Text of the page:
# C: Bitwise NOT on certain bit

My question is rather simple, yet I cannot find an easy solution: I have an integer greater or eqal 16, so at least `1000` in binary. I wish to flip the third bit using the bitwise NOT operator. In this case, it would be `1100`.

Is there any operator which could do this? The `~`-operator flips all bits as far as I know, not just one certain.

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If this is homework, please tag it as such. – Mike Nakis Dec 26 '11 at 14:06
Sorry, this is no homework, just pure curiousity – MechMK1 Dec 26 '11 at 17:29

XOR with the bits that you want to flip.

``````int c = 0x10; // 10000b
int m = 0x08; // 01000b
c ^= m;       // 11000b
``````
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Actually, `0x08 == 01000b`. – larsmans Dec 26 '11 at 13:29
+1 for the classic 'Boolean Algebra 101' solution. – Martin James Dec 26 '11 at 13:31
@larsmans Thanks! I "dropped" the last zero on all three. It is now fixed. – dasblinkenlight Dec 26 '11 at 13:31
Actually, it seems like I should have thought about XOR earlier. Sorry for being so focused about NOT – MechMK1 Dec 26 '11 at 17:44

Do

``````bit_fld ^= (1 << n)
``````

where bit_fld is the bit field, and n=3 for third bit.

-

Now what you call 'flip' is actually called XOR. XOR in C(++) works like this:

``````int sixteen = 16; // 10000
int twentyfour = sixteen ^ 0x8; // flip the 4th bit. result: 24
int sixteen_again = twentyfour ^ 0x8; // again, flip the 4th bit. result: 16
``````

On a side note: 16 in binary is 10000, not 1000.

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check this site: http://www.daniweb.com/software-development/c/threads/41493 he has the same problem you have, and a couple of solutions!

``````void flipbit(unsigned* a, unsigned b)
{
*a ^= (1 << b);
}
``````
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A link to some random forum doesn't constitute a good StackOverflow answer... – Oliver Charlesworth Dec 26 '11 at 13:29
``````#include <stdio.h>

int main(void)
{
int x = 0xFFFFFFFF;
int n = 0;
int y, i;

for (i=0 ; i < (int)sizeof(int)*8 ; i++) {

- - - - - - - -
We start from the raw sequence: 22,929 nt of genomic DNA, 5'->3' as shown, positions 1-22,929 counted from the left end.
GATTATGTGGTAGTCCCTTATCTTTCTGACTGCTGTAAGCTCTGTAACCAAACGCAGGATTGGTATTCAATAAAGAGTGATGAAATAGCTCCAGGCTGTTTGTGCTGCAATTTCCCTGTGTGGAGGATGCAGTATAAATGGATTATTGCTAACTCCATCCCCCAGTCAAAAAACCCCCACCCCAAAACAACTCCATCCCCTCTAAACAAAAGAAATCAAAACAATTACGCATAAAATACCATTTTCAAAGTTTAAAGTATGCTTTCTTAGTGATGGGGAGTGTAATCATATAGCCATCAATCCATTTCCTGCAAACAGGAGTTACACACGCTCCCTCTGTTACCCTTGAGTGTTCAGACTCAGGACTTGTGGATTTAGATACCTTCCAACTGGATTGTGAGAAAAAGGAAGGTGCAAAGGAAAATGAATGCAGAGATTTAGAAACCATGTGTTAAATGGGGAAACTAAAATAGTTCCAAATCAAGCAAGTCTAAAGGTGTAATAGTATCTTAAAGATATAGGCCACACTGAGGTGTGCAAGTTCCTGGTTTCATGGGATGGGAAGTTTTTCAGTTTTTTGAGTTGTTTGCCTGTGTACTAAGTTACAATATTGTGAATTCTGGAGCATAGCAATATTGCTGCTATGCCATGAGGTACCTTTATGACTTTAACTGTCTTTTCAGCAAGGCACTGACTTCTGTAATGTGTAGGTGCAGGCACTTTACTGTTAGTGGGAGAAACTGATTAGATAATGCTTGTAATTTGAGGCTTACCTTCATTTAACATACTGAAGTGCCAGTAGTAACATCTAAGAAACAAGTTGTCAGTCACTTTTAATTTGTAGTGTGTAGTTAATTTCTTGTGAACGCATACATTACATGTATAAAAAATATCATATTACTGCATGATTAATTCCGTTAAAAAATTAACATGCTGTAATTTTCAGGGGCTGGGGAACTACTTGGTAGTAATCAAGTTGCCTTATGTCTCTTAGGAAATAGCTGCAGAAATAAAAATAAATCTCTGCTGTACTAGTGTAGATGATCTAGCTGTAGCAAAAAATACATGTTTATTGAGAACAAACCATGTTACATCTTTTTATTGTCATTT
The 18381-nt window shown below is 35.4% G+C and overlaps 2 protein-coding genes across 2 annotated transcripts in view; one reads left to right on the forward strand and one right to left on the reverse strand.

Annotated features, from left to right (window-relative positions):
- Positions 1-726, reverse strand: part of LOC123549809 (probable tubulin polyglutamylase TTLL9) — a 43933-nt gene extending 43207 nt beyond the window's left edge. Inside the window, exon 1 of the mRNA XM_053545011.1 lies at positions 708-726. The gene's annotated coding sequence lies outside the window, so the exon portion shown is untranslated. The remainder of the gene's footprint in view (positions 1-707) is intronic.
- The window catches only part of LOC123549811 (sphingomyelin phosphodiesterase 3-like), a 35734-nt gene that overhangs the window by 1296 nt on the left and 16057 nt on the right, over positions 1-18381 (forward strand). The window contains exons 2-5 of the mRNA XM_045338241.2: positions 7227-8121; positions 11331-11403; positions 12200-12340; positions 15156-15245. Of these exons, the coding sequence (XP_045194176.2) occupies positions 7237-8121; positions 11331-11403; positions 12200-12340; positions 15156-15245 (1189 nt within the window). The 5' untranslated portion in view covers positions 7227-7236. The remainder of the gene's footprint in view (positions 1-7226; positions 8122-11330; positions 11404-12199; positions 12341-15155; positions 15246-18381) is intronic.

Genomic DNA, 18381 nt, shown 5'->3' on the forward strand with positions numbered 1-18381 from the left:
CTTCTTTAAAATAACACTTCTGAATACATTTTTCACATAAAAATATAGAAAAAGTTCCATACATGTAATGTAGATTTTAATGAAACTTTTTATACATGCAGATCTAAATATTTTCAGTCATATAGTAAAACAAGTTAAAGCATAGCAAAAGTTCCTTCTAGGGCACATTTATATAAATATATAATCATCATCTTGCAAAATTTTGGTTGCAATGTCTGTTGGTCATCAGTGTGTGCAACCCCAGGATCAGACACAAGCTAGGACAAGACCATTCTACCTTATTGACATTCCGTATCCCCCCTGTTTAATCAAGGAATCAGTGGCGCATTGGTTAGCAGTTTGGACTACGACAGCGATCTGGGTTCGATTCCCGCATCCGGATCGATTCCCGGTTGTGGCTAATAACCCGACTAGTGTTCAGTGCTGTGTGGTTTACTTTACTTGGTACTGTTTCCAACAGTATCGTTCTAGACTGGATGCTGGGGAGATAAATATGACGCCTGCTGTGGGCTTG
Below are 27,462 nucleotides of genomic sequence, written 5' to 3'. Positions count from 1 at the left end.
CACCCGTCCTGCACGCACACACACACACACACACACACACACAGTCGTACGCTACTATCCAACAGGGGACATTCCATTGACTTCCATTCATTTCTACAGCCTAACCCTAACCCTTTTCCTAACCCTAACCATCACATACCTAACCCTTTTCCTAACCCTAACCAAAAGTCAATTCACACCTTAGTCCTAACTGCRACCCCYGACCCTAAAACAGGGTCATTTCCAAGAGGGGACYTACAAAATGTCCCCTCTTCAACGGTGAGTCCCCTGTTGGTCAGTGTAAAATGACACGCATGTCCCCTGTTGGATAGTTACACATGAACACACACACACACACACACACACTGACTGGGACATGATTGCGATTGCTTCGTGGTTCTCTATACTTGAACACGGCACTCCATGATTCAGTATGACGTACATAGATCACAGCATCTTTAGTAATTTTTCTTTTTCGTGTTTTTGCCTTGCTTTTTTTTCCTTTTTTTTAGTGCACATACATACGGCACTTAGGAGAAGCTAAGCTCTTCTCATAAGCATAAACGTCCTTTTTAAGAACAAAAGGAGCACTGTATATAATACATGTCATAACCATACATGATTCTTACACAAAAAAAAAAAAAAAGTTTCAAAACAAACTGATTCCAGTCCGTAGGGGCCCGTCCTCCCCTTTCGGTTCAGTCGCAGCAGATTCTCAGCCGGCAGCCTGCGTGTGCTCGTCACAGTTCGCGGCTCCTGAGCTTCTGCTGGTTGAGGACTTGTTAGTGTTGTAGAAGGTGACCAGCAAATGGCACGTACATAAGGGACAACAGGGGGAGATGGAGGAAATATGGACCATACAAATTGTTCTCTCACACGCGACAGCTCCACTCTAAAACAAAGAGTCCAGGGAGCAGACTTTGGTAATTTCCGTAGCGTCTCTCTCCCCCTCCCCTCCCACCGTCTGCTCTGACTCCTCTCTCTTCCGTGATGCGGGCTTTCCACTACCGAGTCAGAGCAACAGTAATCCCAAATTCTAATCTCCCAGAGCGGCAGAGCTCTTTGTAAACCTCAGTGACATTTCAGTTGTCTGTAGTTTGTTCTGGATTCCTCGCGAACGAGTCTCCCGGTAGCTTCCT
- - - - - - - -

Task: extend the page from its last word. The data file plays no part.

y = x ^ ~(1<<i);
printf("x=%x\ti=%d\ty=%x\n", x, i, y);
}

x = 0x0;
for (i=0 ; i < (int)sizeof(int)*8 ; i++) {
y = x ^ ~(1<<i);
printf("x=%x\ti=%d\ty=%x\n", x, i, y);
}
return 0;
}

/*
Output:
x=ffffffff  i=0 y=1
x=ffffffff  i=1 y=2
x=ffffffff  i=2 y=4
x=ffffffff  i=3 y=8
x=ffffffff  i=4 y=10
x=ffffffff  i=5 y=20
x=ffffffff  i=6 y=40
x=ffffffff  i=7 y=80
x=ffffffff  i=8 y=100
x=ffffffff  i=9 y=200
x=ffffffff  i=10    y=400
x=ffffffff  i=11    y=800
x=ffffffff  i=12    y=1000
x=ffffffff  i=13    y=2000
x=ffffffff  i=14    y=4000
x=ffffffff  i=15    y=8000
x=ffffffff  i=16    y=10000
x=ffffffff  i=17    y=20000
x=ffffffff  i=18    y=40000
x=ffffffff  i=19    y=80000
x=ffffffff  i=20    y=100000
x=ffffffff  i=21    y=200000
x=ffffffff  i=22    y=400000
x=ffffffff  i=23    y=800000
x=ffffffff  i=24    y=1000000
x=ffffffff  i=25    y=2000000
x=ffffffff  i=26    y=4000000
x=ffffffff  i=27    y=8000000
x=ffffffff  i=28    y=10000000
x=ffffffff  i=29    y=20000000
x=ffffffff  i=30    y=40000000
x=ffffffff  i=31    y=80000000
x=0 i=0 y=fffffffe
x=0 i=1 y=fffffffd
x=0 i=2 y=fffffffb
x=0 i=3 y=fffffff7
x=0 i=4 y=ffffffef
x=0 i=5 y=ffffffdf
x=0 i=6 y=ffffffbf
x=0 i=7 y=ffffff7f
x=0 i=8 y=fffffeff
x=0 i=9 y=fffffdff
x=0 i=10    y=fffffbff
x=0 i=11    y=fffff7ff
x=0 i=12    y=ffffefff
x=0 i=13    y=ffffdfff
x=0 i=14    y=ffffbfff
x=0 i=15    y=ffff7fff
x=0 i=16    y=fffeffff
x=0 i=17    y=fffdffff
x=0 i=18    y=fffbffff
x=0 i=19    y=fff7ffff
x=0 i=20    y=ffefffff
x=0 i=21    y=ffdfffff
x=0 i=22    y=ffbfffff
x=0 i=23    y=ff7fffff
x=0 i=24    y=feffffff
x=0 i=25    y=fdffffff
x=0 i=26    y=fbffffff
x=0 i=27    y=f7ffffff
x=0 i=28    y=efffffff
x=0 i=29    y=dfffffff
x=0 i=30    y=bfffffff
x=0 i=31    y=7fffffff
*/
``````

I refer this link for bit operations in `c`.

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This doesn't flip the bit. – Oliver Charlesworth Dec 26 '11 at 15:26
Thanks for keeping an eye on me! I've corrected the mistake! Please continue to correct me whenever I go wrong! :) – Sangeeth Saravanaraj Dec 26 '11 at 17:24